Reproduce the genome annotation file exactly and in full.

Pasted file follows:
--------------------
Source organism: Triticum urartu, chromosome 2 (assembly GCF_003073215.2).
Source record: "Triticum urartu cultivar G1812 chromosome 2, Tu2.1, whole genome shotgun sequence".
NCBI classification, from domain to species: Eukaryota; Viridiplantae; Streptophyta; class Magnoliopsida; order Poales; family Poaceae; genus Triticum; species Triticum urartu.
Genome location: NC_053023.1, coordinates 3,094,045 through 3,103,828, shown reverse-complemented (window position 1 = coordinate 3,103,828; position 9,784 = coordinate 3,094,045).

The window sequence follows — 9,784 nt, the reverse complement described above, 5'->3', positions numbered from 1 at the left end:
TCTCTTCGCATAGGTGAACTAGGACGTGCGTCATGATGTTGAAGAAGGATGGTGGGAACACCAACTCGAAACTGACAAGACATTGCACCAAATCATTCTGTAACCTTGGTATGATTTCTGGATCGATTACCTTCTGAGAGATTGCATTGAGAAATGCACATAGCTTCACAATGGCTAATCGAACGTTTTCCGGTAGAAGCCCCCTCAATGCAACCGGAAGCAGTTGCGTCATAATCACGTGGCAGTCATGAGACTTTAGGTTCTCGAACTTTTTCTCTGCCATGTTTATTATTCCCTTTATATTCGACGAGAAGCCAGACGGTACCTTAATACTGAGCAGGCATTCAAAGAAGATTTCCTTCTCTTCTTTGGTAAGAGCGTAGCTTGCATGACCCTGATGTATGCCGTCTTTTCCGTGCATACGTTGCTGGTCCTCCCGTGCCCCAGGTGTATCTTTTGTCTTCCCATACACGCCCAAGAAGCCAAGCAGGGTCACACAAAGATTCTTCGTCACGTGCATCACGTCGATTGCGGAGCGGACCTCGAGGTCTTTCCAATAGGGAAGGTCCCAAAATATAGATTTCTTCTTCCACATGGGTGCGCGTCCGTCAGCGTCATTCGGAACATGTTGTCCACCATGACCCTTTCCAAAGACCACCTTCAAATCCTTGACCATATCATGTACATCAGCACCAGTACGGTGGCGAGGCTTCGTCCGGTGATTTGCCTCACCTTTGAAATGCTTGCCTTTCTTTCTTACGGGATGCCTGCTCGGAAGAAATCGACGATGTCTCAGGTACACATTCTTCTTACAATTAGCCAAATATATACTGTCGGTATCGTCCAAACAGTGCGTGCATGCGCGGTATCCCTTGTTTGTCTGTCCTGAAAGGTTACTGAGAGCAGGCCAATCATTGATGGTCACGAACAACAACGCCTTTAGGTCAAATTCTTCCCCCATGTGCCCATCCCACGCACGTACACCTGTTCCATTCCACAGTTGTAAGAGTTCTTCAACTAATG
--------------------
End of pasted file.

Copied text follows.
Source organism: Triticum urartu, chromosome 2 (assembly GCF_003073215.2).
Source record: "Triticum urartu cultivar G1812 chromosome 2, Tu2.1, whole genome shotgun sequence".
NCBI classification, from domain to species: Eukaryota; Viridiplantae; Streptophyta; class Magnoliopsida; order Poales; family Poaceae; genus Triticum; species Triticum urartu.
Genome location: NC_053023.1, coordinates 3,094,045 through 3,103,828, shown reverse-complemented (window position 1 = coordinate 3,103,828; position 9,784 = coordinate 3,094,045).

The window sequence follows — 9,784 nt, the reverse complement described above, 5'->3', positions numbered from 1 at the left end:
TCTCTTCGCATAGGTGAACTAGGACGTGCGTCATGATGTTGAAGAAGGATGGTGGGAACACCAACTCGAAACTGACAAGACATTGCACCAAATCATTCTGTAACCTTGGTATGATTTCTGGATCGATTACCTTCTGAGAGATTGCATTGAGAAATGCACATAGCTTCACAATGGCTAATCGAACGTTTTCCGGTAGAAGCCCCCTCAATGCAACCGGAAGCAGTTGCGTCATAATCACGTGGCAGTCATGAGACTTTAGGTTCTCGAACTTTTTCTCTGCCATGTTTATTATTCCCTTTATATTCGACGAGAAGCCAGACGGTACCTTAATACTGAGCAGGCATTCAAAGAAGATTTCCTTCTCTTCTTTGGTAAGAGCGTAGCTTGCATGACCCTGATGTATGCCGTCTTTTCCGTGCATACGTTGCTGGTCCTCCCGTGCCCCAGGTGTATCTTTTGTCTTCCCATACACGCCCAAGAAGCCAAGCAGGGTCACACAAAGATTCTTCGTCACGTGCATCACGTCGATTGCGGAGCGGACCTCGAGGTCTTTCCAATAGGGAAGGTCCCAAAATATAGATTTCTTCTTCCACATGGGTGCGCGTCCGTCAGCGTCATTCGGAACATGTTGTCCACCATGACCCTTTCCAAAGACCACCTTCAAATCCTTGACCATATCATGTACATCAGCACCAGTACGGTGGCGAGGCTTCGTCCGGTGATTTGCCTCACCTTTGAAATGCTTGCCTTTCTTTCTTACGGGATGCCTGCTCGGAAGAAATCGACGATGTCTCAGGTACACATTCTTCTTACAATTAGCCAAATATATACTGTCGGTATCGTCCAAACAGTGCGTGCATGCGCGGTATCCCTTGTTTGTCTGTCCTGAAAGGTTACTGAGAGCAGGCCAATCATTGATGGTCACGAACAACAACGCCTTTAGGTCAAATTCTTCCCCCATGTGCCCATCCCACGCACGTACACCTGTTCCATTCCACAGTTGTAAGAGTTCTTCAACTAATG